Indian-American community shows pride in Kamala Harris, VP-elect

Ritu Jha-

“On this occasion of Diwali, as part of Silicon Valley Indian community, I would urge us to light two extra candles on Nov 14th, one for Kamala Harris and one in memory of her mother Shyamala Gopalan,” said Vinita Gupta, a Silicon Valley-based tech entrepreneur on U.S. Sen. Kamala Harris becoming the first Indian-American and first-ever woman Vice President of the United States making history on November 7.

Harris, 56 was dressed in a luminous peach-and-white pantsuit with a satin top, as people say that it was a Tamil confident look.

Sharing her thoughts with indica News, Gupta giving credit to Harris’s Indian mother, Shyamala Gopalan Harris, said the young woman dared to travel from India to a faraway continent and America as a young scientist, at age 19, and chose to marry a Jamaican student. Gopalan encouraged her daughters to embrace the Black community while being a single mother.

“We are honored to call you Ms. Harris, the first Indian-American Vice President-elect,” said Gupta, the founder and chairman of Digital Link Corporation (now Quick Eagle Networks). Gupta is the first woman of Indian-origin to take her company public in the United States.

Reacting to the Joe Biden-Kamala Harris victory, Sanjeev Joshipura, national director of Indians for Biden, said getting Biden and Harris elected was a team effort.

Joshipura, who ran a grassroots campaign for the Democratic ticket since Harris joined Biden as a running mate, said the entire team did their jobs with great responsibility, with unlimited and tremendous mobilizing by phone calls, texts, and other means.

He said Indian-Americans in Michigan, Pennsylvania Arizona, and Texas, and other swing states helped bring home the victory. The team hosted 12 online events and made over 8000 phone calls asking the community to vote.

“I am confident Indians for Biden’s mobilization effort, which was made in conjunction with South Asian for Biden, have positively impacted the outcome in the swing states in Biden’s perspective,” he said. “In some ways going virtual was easier to connect to a large number of people simultaneously.”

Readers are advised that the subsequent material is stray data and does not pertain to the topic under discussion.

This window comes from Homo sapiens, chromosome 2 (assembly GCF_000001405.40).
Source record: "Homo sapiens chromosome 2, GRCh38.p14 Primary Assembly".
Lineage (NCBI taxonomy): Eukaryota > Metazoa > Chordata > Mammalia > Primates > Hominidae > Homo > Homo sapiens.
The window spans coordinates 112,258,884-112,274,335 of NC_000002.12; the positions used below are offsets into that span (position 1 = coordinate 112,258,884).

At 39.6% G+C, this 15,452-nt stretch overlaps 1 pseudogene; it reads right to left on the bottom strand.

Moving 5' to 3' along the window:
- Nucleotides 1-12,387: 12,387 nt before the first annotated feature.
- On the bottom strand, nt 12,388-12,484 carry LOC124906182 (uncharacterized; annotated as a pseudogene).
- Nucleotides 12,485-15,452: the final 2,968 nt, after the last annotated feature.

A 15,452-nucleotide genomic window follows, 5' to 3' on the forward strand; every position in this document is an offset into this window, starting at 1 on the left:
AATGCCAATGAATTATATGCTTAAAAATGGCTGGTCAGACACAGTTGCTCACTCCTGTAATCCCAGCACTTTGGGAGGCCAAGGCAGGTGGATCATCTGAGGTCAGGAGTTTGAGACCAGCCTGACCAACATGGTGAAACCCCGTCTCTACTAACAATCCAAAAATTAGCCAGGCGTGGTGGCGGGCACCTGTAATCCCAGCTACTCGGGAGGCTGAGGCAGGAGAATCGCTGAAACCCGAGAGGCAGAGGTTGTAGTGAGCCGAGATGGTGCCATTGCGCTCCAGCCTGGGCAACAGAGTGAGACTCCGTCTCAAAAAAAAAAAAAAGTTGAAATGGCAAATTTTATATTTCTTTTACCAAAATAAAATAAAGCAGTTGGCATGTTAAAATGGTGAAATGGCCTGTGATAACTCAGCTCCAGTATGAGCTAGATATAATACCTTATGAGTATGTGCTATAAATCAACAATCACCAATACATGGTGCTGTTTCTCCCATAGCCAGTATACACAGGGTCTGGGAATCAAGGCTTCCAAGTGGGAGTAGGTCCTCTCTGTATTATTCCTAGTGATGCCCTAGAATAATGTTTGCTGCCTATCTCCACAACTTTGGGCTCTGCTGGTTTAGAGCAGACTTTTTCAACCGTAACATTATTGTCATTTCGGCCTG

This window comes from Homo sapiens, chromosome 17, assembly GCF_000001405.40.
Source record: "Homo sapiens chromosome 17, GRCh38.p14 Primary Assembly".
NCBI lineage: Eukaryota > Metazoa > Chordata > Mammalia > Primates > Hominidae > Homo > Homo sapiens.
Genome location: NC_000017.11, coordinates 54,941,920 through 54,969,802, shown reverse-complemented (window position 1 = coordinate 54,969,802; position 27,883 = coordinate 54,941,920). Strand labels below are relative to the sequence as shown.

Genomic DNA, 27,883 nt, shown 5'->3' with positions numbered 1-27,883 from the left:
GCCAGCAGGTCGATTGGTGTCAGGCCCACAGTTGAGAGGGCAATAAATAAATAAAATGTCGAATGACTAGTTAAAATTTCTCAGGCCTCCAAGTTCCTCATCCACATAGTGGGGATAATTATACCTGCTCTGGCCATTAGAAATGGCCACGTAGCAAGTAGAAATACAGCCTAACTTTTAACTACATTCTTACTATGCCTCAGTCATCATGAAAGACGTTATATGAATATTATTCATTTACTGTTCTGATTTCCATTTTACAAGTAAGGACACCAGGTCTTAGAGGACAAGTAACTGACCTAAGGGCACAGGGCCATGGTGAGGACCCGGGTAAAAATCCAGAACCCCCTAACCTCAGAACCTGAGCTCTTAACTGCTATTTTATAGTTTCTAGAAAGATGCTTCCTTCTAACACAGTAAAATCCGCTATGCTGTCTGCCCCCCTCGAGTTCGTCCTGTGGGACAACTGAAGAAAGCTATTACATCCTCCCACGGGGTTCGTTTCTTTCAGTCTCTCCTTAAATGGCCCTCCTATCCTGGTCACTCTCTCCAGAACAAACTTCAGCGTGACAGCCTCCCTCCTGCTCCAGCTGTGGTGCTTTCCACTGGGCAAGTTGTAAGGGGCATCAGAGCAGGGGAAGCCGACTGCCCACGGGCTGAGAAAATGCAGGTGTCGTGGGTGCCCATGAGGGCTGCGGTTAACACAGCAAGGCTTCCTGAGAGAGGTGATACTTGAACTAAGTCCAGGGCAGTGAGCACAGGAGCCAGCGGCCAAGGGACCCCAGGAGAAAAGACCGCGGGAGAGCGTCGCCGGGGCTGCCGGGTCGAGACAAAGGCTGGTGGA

“Personally speaking, I am very confident under the Biden-Harris administration US-India ties will reach new heights.”

“In fact,  Biden has throughout his career, whether as a Senator or Vice President, consistently has been in the forefront strengthening ties with India at different points of his career,” he said. “And has stated very clearly that his dream US-India will be the closest allies.”

“And he always publicly said that,” Joshipura said. “I am very confident that US administration under Biden -Harris  will be very strong ties with India and will further strengthen those ties  with the Indian PM and entire country of India.”

“We know India is viewed as a very important country as far as American foreign relations and geo-political strategy is concerned,” he said. Right now it’s a celebration of the momentous occasion of Biden -Harris election, so we are just beginning to think of the next steps.

Ashok Bhatt, a supporter of Harris from when Harris first ran for San Francisco district attorney in 2002 all the way to today, spoke to indica News as he drove to Delaware, Nov. 7 to attend Biden-Harris victory party.

“We have lots of hope, from both, and Trump was anti-immigrant and Biden-Harris are pro,” Bhatt said, adding that Biden and Harris support Indians, business, tourism, H-1B visas and IT companies that have faced trouble under Trump.

“Since 2018, he (Trump) started attacking the immigration and H-1B visa, and we hope that will stop now,” Bhatt said.

Meanwhile, Harris opened her speech with a quote from the late Congressman John Lewis.

“Democracy is not a state. It is an act. And what he meant was that America’s democracy is not guaranteed. It is only as strong as our willingness to fight for it. To guard it, and never take it for granted, and protecting our democracy takes struggle. It takes some sacrifices, but there is joy in it. And there is progress. Because we, the people, have the power to build a better future,” Harris said in her acceptance speech Saturday night.

“Every little girl watching tonight sees that this is a country of possibilities,” Harris said to wild cheers. Harris’ mother Shyamala Gopalan, core to every Harris stump, was mentioned.

Lena Kannappan, the co-founder of the American Tamil Entrepreneurs Association(ATEA) in Silicon Valley, recalled honoring Harris after she won her election to San Francisco district attorney in 2004. Harris he came along with her mother Gopalan, and both were honored by San Francisco Bay Area Tamil Manram, a non-profit organization in California.

He, like Gupta, lauded Harris’ mother, saying, “Her (mother) coming at age 19 to the U.S., we can see how determined she would have been, and we see that reflected in Harris.”

Referring to Indra Nooyi, former PepsiCo chairman, and Sundar Pichai, CEO of Alphabet and Google, Kannappan said, people coming from that part of the world, Tamil-origin, are not shy and are passionate about their work.

“Harris becoming the first Indian-American woman with origin in Tamil Nadu makes us feel proud,” he said.